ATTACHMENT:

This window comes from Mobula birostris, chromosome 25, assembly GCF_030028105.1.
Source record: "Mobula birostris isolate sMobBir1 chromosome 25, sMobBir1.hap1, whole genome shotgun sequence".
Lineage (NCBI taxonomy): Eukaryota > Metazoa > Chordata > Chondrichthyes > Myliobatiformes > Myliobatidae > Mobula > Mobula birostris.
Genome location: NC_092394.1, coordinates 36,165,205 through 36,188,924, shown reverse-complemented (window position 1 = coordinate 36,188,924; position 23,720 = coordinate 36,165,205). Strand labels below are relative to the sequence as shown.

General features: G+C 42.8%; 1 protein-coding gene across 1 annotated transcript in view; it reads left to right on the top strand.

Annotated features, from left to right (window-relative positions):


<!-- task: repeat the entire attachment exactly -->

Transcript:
This window comes from Mobula birostris, chromosome 25, assembly GCF_030028105.1.
Source record: "Mobula birostris isolate sMobBir1 chromosome 25, sMobBir1.hap1, whole genome shotgun sequence".
Lineage (NCBI taxonomy): Eukaryota > Metazoa > Chordata > Chondrichthyes > Myliobatiformes > Myliobatidae > Mobula > Mobula birostris.
Genome location: NC_092394.1, coordinates 36,165,205 through 36,188,924, shown reverse-complemented (window position 1 = coordinate 36,188,924; position 23,720 = coordinate 36,165,205). Strand labels below are relative to the sequence as shown.

General features: G+C 42.8%; 1 protein-coding gene across 1 annotated transcript in view; it reads left to right on the top strand.

Annotated features, from left to right (window-relative positions):